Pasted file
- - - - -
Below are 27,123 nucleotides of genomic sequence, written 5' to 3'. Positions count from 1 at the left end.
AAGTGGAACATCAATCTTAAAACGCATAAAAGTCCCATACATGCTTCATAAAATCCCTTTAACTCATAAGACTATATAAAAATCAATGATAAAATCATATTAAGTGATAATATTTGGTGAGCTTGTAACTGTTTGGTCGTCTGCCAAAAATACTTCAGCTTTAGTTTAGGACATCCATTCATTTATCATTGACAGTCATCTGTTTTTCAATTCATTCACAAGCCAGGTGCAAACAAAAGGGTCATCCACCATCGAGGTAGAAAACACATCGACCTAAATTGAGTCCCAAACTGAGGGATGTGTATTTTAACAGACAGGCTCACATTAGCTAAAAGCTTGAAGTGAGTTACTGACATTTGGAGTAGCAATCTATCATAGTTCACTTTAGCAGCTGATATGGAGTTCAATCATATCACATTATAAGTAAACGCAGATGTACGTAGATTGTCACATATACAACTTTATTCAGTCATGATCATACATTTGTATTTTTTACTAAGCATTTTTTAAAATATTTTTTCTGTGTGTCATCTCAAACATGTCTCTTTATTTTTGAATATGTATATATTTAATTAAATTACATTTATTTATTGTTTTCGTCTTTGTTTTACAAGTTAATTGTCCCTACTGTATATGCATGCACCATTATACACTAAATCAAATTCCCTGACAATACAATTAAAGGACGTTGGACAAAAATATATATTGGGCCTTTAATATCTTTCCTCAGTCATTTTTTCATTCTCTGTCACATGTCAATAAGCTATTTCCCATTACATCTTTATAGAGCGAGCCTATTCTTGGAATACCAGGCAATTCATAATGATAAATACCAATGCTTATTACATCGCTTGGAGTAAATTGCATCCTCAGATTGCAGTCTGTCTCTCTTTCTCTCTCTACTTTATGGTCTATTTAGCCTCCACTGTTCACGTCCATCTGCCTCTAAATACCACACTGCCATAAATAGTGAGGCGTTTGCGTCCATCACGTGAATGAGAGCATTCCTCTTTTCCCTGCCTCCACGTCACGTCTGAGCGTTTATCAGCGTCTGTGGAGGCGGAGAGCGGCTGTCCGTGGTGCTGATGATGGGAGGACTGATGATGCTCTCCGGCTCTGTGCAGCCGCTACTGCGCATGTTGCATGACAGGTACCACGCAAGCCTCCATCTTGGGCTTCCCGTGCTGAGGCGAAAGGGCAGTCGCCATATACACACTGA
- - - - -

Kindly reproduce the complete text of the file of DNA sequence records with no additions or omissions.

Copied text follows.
Below are 27,123 nucleotides of genomic sequence, written 5' to 3'. Positions count from 1 at the left end.
AAGTGGAACATCAATCTTAAAACGCATAAAAGTCCCATACATGCTTCATAAAATCCCTTTAACTCATAAGACTATATAAAAATCAATGATAAAATCATATTAAGTGATAATATTTGGTGAGCTTGTAACTGTTTGGTCGTCTGCCAAAAATACTTCAGCTTTAGTTTAGGACATCCATTCATTTATCATTGACAGTCATCTGTTTTTCAATTCATTCACAAGCCAGGTGCAAACAAAAGGGTCATCCACCATCGAGGTAGAAAACACATCGACCTAAATTGAGTCCCAAACTGAGGGATGTGTATTTTAACAGACAGGCTCACATTAGCTAAAAGCTTGAAGTGAGTTACTGACATTTGGAGTAGCAATCTATCATAGTTCACTTTAGCAGCTGATATGGAGTTCAATCATATCACATTATAAGTAAACGCAGATGTACGTAGATTGTCACATATACAACTTTATTCAGTCATGATCATACATTTGTATTTTTTACTAAGCATTTTTTAAAATATTTTTTCTGTGTGTCATCTCAAACATGTCTCTTTATTTTTGAATATGTATATATTTAATTAAATTACATTTATTTATTGTTTTCGTCTTTGTTTTACAAGTTAATTGTCCCTACTGTATATGCATGCACCATTATACACTAAATCAAATTCCCTGACAATACAATTAAAGGACGTTGGACAAAAATATATATTGGGCCTTTAATATCTTTCCTCAGTCATTTTTTCATTCTCTGTCACATGTCAATAAGCTATTTCCCATTACATCTTTATAGAGCGAGCCTATTCTTGGAATACCAGGCAATTCATAATGATAAATACCAATGCTTATTACATCGCTTGGAGTAAATTGCATCCTCAGATTGCAGTCTGTCTCTCTTTCTCTCTCTACTTTATGGTCTATTTAGCCTCCACTGTTCACGTCCATCTGCCTCTAAATACCACACTGCCATAAATAGTGAGGCGTTTGCGTCCATCACGTGAATGAGAGCATTCCTCTTTTCCCTGCCTCCACGTCACGTCTGAGCGTTTATCAGCGTCTGTGGAGGCGGAGAGCGGCTGTCCGTGGTGCTGATGATGGGAGGACTGATGATGCTCTCCGGCTCTGTGCAGCCGCTACTGCGCATGTTGCATGACAGGTACCACGCAAGCCTCCATCTTGGGCTTCCCGTGCTGAGGCGAAAGGGCAGTCGCCATATACACACTGA